Longer Than 2 Second Movie Review: Wolverine

Nate_Wolverine_2So Schadenfriend Paul Preston is starting a site to house all of his movie rants and movie-based content. He asked me if I’d like to write some reviews of the summer movies and I decided to take a shot at my own brand of movie-talk which may not be all that special, but it’s been fun to try. So I wrote a couple that are a little longer than Sandy’s 2 Second movie reviews. Bottom line, they’re very hard to write. Here’s the first entry in my beloved Superhero movie genre.

Is it proper to start a movie review by telling you why you shouldn’t listen to me? I guess if I knew how to write a movie review, I’d know, but; I’m as biased a reviewer as exists when it comes to Superhero movies.

Since the days of Richard Donner’s Superman, and The Incredible Hulk and Wonder Woman TV shows, live-action Superhero movies have been the most exciting thing that exists for me. During a thin decade known as the 90’s, I was the guy that showed up opening day for The Phantom or The Rocketeer, which would be the only Superhero movie you’d get for the entire year. I’ve seen Joel Schumacher’s Batman & Robin more than once, I’ve seen all three Punisher movies, and my review of Ghost Rider was: “I loved every minute of that awful awful movie.”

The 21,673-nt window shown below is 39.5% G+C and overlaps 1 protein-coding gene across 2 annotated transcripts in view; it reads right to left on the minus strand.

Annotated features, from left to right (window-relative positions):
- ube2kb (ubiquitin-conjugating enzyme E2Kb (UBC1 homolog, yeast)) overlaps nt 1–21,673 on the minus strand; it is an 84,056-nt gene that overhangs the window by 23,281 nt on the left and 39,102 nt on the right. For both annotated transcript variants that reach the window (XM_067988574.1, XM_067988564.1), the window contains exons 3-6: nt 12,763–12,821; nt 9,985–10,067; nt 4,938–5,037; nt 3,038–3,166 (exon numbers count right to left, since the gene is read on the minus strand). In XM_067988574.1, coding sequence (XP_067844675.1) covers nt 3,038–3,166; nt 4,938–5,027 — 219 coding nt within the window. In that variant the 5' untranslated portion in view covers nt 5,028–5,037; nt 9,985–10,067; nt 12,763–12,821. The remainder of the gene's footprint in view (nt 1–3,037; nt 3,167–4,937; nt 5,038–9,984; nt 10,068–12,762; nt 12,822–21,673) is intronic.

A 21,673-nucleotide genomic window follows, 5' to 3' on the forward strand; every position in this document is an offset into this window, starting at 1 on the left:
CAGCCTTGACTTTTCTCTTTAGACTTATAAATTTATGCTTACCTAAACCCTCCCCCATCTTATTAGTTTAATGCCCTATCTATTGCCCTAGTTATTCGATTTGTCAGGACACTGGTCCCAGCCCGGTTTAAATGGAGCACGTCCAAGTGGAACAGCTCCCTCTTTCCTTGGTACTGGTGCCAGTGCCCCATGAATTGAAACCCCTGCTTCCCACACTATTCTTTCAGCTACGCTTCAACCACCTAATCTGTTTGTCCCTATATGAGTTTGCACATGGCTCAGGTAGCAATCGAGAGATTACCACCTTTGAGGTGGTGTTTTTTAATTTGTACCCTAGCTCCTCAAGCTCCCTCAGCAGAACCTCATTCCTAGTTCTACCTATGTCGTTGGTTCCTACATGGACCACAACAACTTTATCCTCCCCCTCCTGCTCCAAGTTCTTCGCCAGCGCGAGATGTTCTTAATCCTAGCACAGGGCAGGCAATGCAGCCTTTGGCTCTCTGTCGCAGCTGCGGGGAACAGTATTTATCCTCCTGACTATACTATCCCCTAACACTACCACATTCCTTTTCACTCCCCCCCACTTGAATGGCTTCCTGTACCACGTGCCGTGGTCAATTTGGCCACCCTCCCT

This might seem a self-indulgent way to begin this review, but let’s not kid ourselves, nobody who meant to go see Grand Torino will feel Wolverine to be an appropriate substitute. If you think you might like a movie about a guy named “Wolverine” who has superpowers and metal claws surgically grafted to his wrists so he can fight crime with a group of other superheroes, then I’m here to tell you, this movie’s for you. Wolverine is as good a movie as it needs to be.

The best Superhero movies are perfectly comfortable living in their own world and offer you a look into it rather than present it to you. Wolverine‘s greatest success is it’s lived-in feel. It makes no apologies for being in the middle of it’s own story as some Superhero movies seem to. Nothing’s more annoying than the license some Superhero movies feel to only speak in plot and explanation – pleading over my agreeable head to the guy behind me who says “yeah right” when he sees someone fly. While being far from the Pulp Fiction of Superhero movies (apparently that’s next summer’s Kick-Ass), the characters in Wolverine act well-used to their world’s rules, and that’s an atmosphere that really sells in any Superhero movie.

Wolverine features a large cast of mutants. Everyone always says that more than one villain ruins a Superhero movie, but I think the whole purpose of Superhero movies is to get as many characters from that universe as you can on the screen. I wish Two-Face, Riddler, Poison Ivy and Mr. Freeze were ALL in Batman Returns.